The Enid News and Eagle, Enid, OK

Local and State News

September 21, 2013

Civil Air Patrol offers a three-fold mission

ENID, Okla. — The sinking sun hung low in the sky, as a group of eager young people in uniform were put through their paces on a recent late-summer evening at Vance Air Force Base.

They marched in tight formation, the leader calling out cadences and the group responding, their voices carrying in the humid air, reaching the ears of passing Vance airmen, who watched the action with curiosity as the marching troops passed by.

But the marchers were not Vance airmen. As young as the student pilots at Vance are, the members of this particular formation were even younger, all between 12 and 18.

They are members of the Enid Civil Air Patrol Composite Squadron. The local squadron is called “composite,” because it includes both cadets and adults, or senior members. There are some 20 cadets and about 10 senior members on the rolls.

Civil Air Patrol, established in late 1941 just a week prior to the Japanese attack on Pearl Harbor, is the official Air Force auxiliary, and is open to both adults and teens. Headquartered at Maxwell AFB, Ariz., CAP is under the auspices of Air Education and Training Command, as is Vance.

Air Force Lt. Col. David Woodley, whose day job is commander of Vance’s 71st Operations Support Squadron, is in charge of the cadet program for the local CAP squadron.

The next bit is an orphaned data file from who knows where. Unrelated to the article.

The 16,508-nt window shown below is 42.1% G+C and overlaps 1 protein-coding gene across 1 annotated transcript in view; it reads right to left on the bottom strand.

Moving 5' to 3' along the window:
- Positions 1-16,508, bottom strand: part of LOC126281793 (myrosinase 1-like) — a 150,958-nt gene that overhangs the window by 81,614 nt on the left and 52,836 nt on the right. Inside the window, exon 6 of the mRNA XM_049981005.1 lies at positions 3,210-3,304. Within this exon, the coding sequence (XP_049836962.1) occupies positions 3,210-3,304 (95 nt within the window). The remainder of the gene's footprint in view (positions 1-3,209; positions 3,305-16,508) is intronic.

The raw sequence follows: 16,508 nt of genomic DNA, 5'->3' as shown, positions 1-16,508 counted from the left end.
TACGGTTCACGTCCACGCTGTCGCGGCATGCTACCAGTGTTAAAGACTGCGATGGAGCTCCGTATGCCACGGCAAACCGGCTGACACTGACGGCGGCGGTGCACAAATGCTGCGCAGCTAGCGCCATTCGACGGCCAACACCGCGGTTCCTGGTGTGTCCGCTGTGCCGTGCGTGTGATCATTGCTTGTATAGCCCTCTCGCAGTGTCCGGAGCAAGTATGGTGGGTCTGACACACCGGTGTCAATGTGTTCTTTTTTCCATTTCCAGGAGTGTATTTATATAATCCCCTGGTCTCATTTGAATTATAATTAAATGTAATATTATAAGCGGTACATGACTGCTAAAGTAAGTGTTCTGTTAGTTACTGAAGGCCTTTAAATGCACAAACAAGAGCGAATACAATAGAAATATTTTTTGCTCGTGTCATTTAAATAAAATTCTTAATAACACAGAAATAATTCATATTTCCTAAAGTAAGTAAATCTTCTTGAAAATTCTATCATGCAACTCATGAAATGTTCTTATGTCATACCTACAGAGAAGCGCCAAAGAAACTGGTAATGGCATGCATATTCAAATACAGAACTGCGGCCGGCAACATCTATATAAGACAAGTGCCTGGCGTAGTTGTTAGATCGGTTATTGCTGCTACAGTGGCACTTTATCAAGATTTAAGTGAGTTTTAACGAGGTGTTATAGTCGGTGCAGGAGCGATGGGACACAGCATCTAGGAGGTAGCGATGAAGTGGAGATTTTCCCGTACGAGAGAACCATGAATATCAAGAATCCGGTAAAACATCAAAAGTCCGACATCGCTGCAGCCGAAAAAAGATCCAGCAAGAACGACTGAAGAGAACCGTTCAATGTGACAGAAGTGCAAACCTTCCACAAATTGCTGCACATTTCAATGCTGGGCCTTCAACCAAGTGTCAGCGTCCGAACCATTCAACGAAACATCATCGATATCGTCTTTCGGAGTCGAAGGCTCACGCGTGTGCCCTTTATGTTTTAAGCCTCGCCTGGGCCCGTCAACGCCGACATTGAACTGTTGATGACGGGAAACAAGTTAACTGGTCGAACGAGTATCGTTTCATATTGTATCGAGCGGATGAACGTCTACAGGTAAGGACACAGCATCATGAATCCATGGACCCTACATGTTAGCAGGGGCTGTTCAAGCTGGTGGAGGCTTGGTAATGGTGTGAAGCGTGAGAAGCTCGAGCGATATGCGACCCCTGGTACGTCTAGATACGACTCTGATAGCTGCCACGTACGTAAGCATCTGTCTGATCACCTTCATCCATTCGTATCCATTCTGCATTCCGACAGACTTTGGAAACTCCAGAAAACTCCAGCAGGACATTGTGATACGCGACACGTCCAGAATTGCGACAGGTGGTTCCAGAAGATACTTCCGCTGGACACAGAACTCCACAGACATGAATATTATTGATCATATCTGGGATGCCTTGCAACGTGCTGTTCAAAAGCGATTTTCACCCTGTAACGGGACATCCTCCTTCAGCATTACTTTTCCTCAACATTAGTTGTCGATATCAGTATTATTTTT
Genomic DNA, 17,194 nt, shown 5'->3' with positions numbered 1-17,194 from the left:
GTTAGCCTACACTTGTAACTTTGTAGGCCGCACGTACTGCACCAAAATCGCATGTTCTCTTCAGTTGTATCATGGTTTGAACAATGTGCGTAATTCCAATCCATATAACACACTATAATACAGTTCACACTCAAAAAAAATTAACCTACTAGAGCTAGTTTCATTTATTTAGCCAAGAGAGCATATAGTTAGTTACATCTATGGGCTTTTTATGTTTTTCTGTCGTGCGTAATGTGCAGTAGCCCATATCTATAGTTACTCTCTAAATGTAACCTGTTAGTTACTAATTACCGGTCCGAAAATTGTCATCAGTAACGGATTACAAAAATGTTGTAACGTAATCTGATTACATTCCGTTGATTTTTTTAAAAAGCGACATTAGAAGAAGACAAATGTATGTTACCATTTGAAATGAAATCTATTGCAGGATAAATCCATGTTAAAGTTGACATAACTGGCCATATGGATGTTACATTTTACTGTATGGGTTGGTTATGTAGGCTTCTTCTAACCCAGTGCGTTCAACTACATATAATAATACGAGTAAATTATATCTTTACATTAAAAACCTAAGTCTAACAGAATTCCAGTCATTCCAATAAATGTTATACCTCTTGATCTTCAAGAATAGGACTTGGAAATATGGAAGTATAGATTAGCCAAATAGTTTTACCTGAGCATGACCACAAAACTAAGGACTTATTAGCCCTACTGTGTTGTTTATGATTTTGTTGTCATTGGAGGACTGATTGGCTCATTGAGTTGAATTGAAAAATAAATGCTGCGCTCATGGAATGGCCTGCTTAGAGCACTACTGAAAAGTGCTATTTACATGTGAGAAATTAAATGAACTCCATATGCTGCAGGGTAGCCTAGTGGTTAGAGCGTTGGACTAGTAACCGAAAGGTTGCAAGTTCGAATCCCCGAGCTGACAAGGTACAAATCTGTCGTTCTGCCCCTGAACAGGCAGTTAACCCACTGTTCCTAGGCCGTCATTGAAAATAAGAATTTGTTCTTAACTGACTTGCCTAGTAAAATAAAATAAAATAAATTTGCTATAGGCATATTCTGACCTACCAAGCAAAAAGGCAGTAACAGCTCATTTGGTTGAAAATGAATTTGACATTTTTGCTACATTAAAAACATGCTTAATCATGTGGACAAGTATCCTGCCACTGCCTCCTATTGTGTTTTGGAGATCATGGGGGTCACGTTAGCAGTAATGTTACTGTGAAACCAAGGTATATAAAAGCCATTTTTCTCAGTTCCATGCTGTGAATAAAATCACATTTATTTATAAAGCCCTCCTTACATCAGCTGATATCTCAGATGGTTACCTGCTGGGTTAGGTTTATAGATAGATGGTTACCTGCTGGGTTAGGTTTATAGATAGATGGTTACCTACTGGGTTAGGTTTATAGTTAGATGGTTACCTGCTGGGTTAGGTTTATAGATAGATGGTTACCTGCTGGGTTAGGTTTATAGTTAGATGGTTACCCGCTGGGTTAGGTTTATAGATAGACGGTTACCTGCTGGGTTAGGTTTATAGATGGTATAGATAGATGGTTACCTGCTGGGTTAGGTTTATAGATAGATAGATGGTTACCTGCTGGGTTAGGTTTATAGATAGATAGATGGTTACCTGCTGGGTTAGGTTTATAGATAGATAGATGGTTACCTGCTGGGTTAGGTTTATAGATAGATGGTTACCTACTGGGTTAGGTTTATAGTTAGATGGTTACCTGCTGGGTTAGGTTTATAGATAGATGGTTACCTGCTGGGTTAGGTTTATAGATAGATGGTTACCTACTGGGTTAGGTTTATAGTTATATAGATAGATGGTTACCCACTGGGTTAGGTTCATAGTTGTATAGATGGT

Woodley has been involved with CAP since he was 15, growing up in California. Before deciding to join, Woodley met with a CAP lieutenant colonel.

The CAP officer told Woodley he thought “It’s the world’s best-kept secret, because no one really knows what CAP is.”

CAP’s mission is three-fold — emergency services, cadet programs and aerospace education.

CAP senior members fly more than 85 percent of all federal inland search-and-rescue missions, saving more than 100 people each year. CAP conducts disaster-relief operations and helps transport time-sensitive medical materials like blood and tissue. CAP owns the largest fleet of single-engine piston aircraft in the nation, primarily Cessnas.

In addition, CAP members conduct counterdrug operations and support the Air Force through light transport, communications support and low-altitude route surveys.

This stems from CAP’s contributions during World War II, when CAP pilots sank two enemy submarines off the East Coast and rescued hundreds of crash victims.

CAP teams with local schools offer aerospace education programs for both members and the general public. As part of this program, Woodley’s wife, Elizabeth, oversees a local Aerospace Connections in Education group, or ACE, for children as young as 3. ACE offers a curriculum centered around science and aviation.

The cadet program is the one Woodley oversees through the local CAP squadron. It puts young people through a 16-step program that  includes aerospace education, leadership training, physical fitness, morals and ethics.

Woodley said working with the cadets enables him to be “Part of the future generation,” and “brings back the youthful enthusiasm we as adults tend to lose sometimes. It’s a great program to be part of.”

The CAP cadet program has a rank structure similar to that of the Air Force. Ranks range from cadet basic, the equivalent to an airman basic, to cadet colonel.